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Around The Fleet

Navy Chaplains Offer Support at Memorial

Loss of Chattanooga Military Men Felt By Entire Community

A slow march of visitors lined around a blend of American flags, patriotic balloons, and makeshift signs with messages written to the fallen at the memorial outside the Armed Forces Recruiting Center in Chattanooga, Tennessee.

Everyone's eyes stayed focused on the overflowing ring of gifts and trinkets placed on the grassy island in the middle of the strip mall parking lot. Some knelt to get a better look at writings, while others stood still with distant faces. The circle of visitors remained generally unbroken but when two Navy chaplains came to see the memorial dedicated to Petty Officer Randall Smith, Sgt. Carson Holmquist, Gunnery Sgt. Thomas Sullivan, Lance Cpl. Squire Wells, and Staff Sgt. David Wyatt, who lost their lives on July 16, people were eager to share their thoughts and feelings.

It's such a shock and surprise that something like this would happen so close to where I live," said Mariah Clark, a Chattanooga native. "These people died for our country and they weren't even out of the country."

"It's like one huge family that lost one of its members," said Cmdr. David Hicks, Navy chaplain from Charleston, South Carolina. "And the love the family pulls together to help us through."

As Hicks moved down the line, with people thanking him for his service, he couldn't help but be thankful for theirs. A woman dressed in blue with eyes full of tears stopped him in his tracks to confide.
Link to U.S. Navy Chaplain Corps website

Link to U.S. Navy Chaplain Corps website

"This breaks my heart," said Janet Grey, from Chattanooga. "These families; these kids without fathers."

As Hicks consoled her she reached out and hugged him, tighter with each choked back word. This overwhelming heartfelt appreciation for his presence astonished Hicks.

"Tears, hugs and handshakes of deep, what feels to me, like family appreciation," said Hicks. "The kind of appreciation you only get when its family love. That's what I've been seeing today. One great big family."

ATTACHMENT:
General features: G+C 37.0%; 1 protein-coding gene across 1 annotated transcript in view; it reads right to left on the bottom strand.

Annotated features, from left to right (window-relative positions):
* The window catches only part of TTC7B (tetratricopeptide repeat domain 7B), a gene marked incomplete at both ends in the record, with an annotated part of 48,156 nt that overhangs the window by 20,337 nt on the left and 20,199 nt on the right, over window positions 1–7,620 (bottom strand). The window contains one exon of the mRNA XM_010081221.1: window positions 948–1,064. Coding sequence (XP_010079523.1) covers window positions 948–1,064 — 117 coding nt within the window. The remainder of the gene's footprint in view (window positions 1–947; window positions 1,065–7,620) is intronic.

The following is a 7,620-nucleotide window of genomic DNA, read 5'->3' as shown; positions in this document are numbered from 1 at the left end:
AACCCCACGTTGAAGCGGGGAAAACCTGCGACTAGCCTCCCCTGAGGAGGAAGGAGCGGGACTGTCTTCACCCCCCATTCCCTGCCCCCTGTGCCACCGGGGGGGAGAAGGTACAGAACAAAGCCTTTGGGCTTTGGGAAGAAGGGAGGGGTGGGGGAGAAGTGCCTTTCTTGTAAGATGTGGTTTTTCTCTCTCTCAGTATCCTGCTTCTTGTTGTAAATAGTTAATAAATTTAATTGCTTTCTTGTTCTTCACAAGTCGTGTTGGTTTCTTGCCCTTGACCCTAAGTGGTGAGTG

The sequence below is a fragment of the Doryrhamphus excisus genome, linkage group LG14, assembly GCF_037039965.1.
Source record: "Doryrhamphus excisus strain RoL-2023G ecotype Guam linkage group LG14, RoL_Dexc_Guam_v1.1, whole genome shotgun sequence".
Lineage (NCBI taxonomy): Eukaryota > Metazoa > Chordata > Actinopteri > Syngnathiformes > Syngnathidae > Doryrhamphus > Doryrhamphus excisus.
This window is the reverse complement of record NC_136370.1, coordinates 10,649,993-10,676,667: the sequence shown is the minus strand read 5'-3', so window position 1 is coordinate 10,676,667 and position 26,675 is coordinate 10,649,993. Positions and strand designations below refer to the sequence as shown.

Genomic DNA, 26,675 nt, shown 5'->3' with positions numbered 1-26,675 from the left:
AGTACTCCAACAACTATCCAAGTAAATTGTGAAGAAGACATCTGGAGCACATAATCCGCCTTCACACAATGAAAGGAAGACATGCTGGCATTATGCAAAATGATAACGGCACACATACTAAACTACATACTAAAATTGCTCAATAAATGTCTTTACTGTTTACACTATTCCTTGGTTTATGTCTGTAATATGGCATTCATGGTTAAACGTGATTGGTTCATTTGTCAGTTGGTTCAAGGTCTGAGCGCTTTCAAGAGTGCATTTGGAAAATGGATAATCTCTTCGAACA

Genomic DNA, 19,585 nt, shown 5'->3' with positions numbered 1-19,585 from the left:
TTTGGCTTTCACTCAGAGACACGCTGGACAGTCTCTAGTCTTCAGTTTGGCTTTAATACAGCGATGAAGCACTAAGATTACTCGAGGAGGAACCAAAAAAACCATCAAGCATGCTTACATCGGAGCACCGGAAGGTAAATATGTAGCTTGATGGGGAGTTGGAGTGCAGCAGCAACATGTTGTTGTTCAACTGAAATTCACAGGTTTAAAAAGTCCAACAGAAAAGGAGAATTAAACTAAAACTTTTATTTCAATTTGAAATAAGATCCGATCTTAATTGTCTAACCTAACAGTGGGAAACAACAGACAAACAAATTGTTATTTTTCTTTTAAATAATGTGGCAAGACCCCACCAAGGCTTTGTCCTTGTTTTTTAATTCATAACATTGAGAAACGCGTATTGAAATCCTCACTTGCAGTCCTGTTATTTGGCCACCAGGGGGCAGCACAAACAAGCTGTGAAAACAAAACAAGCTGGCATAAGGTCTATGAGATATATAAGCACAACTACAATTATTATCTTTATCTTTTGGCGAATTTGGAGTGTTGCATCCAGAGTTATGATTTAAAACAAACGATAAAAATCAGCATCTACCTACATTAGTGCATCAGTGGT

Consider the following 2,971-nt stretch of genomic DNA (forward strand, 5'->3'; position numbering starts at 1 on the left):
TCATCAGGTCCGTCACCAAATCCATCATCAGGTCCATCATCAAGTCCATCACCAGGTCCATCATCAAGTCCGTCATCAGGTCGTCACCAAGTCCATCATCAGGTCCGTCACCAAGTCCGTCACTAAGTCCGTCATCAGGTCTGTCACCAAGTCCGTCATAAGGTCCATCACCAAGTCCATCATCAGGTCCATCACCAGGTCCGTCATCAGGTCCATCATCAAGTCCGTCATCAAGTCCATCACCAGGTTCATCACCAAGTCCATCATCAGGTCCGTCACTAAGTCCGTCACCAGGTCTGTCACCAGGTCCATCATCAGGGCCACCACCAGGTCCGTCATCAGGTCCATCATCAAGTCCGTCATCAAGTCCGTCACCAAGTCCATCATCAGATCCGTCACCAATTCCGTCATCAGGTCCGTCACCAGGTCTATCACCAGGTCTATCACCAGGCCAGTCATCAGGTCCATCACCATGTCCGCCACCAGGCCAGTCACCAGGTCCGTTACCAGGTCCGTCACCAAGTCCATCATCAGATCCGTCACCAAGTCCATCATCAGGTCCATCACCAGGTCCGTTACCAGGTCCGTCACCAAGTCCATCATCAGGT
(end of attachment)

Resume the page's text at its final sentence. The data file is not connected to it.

The gathering represented America's diversity. Elders walked hand-in-hand with children. Military veterans chatted with teens sporting facial piercings. The crowd consisted not only of locals and citizens from the surrounding areas, but a variety of travelers from as far away as Chicago, and several immigrants including a community from Vietnam that now resides in Chattanooga.

"Family, friends, loved ones, country, freedom; everything is a blessing," said Jay Rohirae.
  • A Sailor comforts a woman at the memorial

    U.S. Navy photo by MC2 Justin Wolpert

  • A man kneels at a memorial site

    U.S. Navy photo by MC2 Class Justin Wolpert

  • People gather around a bunch of American flags at the memorial

    U.S. Navy photo by MC2 Justin Wolpert

Originally from India, Rohirae and his son journeyed from their home in the Smoky Mountains to see the memorial. When they spotted the chaplain, they said it brought them joy to see someone who represented both the Navy and faith.

"Four things I think will help mend the nation are courage, love, hope and faith, said Rohirae."

"We have to remain united," agreed Lt. Joel DeGraeve, Navy chaplain from Columbus, Ohio.

Almost everyone the chaplains talked to had a family member or friend currently in the military. They also engaged with a lot of prior service members who came out to show support for the fallen.

"I served in the Marines for 12 years, and I'm just like all the people here who have come to pay respects," said Karl Shifflett, from Indian Land, South Carolina.

Shifflett, sun soaked from his motorcycle ride from South Carolina, said he was glad to see the chaplains at the memorial and expressed why it was important for the community.

"They know how to talk to people about their feelings and in my opinion it's calming to see someone universally recognized, like a chaplain," said Shifflett.

The chaplains took extra time for pictures and to talk to children who were too shy to ask questions. By the end of their visit, the Chattanooga heat had left their faces burned, and sweat rolled off their brows onto the hot asphalt. However, that was nothing compared to the memories that would be burned in their minds of people coming together in such strong response to such terrible tragedy.
A Navy chaplain comforts a man at the memorial

U.S. Navy photo by MC2 Justin Wolpert